Nov. 10--Interest rates on residential loans moved lower this past week in line with long-term bond yields. But indices on adjustable-rate mortgages moved higher.
Thirty-year fixed rates averaged 3.90 percent in Freddie Mac'sPrimary Mortgage Market Survey for the week that finished on Nov. 9.
Long-term rates retreated 4 basis points compared the the prior report. But the 30 year remains 33 BPS higher than as of a year prior.
Freddie Mac Chief Economist Sean Becketti noted in the report, "The 10-year Treasury yield fell roughly 7 basis points, while the 30-year mortgage rate dropped 4 basis points."
Fifty-eight percent of panelists surveyed by Bankrate.com for the week Nov. 8 to Nov. 15 predicted that rates will stay within a 2-basis-point range over the next week. The remaining 42 percent were evenly split over whether rates would rise or fall.
In the U.S. Mortgage Market Index report from Mortgage Daily and OpenClose for the week ended Nov. 3, jumbo rates were 19 BPS higher than conforming rates, more than the 15 BPS in the prior week.
At 3.24 percent in Freddie's survey, 15-year fixed rates were 3 BPS less than in the week ended Nov. 2. Fifteen-year rates were 66 BPS less than 30-year rates, widening from 67 BPS the prior week.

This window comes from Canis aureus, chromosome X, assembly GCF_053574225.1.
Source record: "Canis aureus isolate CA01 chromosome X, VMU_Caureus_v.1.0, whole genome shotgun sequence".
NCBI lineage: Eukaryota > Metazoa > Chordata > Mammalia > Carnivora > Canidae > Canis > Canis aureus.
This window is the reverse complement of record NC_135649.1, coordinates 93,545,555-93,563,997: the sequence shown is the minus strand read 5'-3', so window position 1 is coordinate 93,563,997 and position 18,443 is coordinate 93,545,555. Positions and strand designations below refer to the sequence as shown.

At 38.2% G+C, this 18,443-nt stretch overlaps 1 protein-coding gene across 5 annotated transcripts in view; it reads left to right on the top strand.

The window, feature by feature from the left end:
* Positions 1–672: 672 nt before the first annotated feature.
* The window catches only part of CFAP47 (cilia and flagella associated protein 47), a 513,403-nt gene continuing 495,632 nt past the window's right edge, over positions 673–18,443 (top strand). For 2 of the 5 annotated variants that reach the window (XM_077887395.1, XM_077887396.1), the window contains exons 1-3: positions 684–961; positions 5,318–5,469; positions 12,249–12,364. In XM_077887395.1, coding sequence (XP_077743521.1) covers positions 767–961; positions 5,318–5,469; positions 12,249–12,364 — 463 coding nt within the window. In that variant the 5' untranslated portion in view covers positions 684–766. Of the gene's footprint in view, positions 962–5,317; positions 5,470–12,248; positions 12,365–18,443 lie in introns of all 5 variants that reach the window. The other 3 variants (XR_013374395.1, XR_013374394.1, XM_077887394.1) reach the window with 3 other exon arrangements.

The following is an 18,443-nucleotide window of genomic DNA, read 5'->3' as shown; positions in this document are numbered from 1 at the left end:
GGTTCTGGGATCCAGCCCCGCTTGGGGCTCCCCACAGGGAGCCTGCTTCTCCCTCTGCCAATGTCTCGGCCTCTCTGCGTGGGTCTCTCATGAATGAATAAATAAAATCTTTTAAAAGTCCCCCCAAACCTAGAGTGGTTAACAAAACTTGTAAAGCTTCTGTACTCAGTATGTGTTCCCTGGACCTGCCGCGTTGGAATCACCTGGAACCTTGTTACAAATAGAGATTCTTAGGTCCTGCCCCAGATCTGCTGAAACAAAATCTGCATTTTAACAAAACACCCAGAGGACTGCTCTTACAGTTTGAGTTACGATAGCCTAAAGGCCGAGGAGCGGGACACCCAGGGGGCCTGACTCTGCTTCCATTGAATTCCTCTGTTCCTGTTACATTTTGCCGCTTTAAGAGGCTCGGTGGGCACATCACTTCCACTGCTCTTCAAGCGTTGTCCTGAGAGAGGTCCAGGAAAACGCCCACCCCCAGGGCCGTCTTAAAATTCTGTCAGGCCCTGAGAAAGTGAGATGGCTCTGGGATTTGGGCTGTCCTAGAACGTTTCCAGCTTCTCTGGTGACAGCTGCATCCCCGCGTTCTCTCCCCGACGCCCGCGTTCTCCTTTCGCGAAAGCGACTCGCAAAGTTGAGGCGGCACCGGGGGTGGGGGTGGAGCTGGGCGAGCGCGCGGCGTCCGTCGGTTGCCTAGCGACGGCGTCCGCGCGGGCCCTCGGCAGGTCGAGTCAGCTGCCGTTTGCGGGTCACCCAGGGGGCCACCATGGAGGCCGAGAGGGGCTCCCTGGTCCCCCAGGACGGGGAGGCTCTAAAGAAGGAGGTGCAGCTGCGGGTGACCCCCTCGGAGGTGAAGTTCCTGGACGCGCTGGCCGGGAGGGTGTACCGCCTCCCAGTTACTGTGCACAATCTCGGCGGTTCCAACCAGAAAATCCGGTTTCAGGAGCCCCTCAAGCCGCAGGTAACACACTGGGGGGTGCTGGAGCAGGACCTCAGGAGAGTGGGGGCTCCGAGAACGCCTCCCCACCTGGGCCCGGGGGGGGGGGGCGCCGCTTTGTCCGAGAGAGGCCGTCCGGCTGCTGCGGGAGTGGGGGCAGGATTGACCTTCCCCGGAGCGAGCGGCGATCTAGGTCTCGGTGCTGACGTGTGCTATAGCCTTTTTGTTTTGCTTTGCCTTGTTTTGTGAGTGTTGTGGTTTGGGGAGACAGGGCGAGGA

Freddie had five-year, Treasury-indexed, hybrid adjustable-rate mortgages averaging 3.22 percent, off just a basis point from last week's report.
Data from the Department of the Treasury indicate that the yield on the one-year Treasury note, which is used as an index for hybrid ARMs, was 1.53 percent Thursday, up 7 BPS from seven days earlier.
The six-month London Interbank Offered Rate, which is occasionally used as an ARM index, was 1.60 percent as of Wednesday, Bankrate.com reported. LIBOR increased from 1.58 percent the previous Wednesday.
ARM share was 10.0 percent in the latest Mortgage Market Index report, thinning from 15.0 percent one week earlier.
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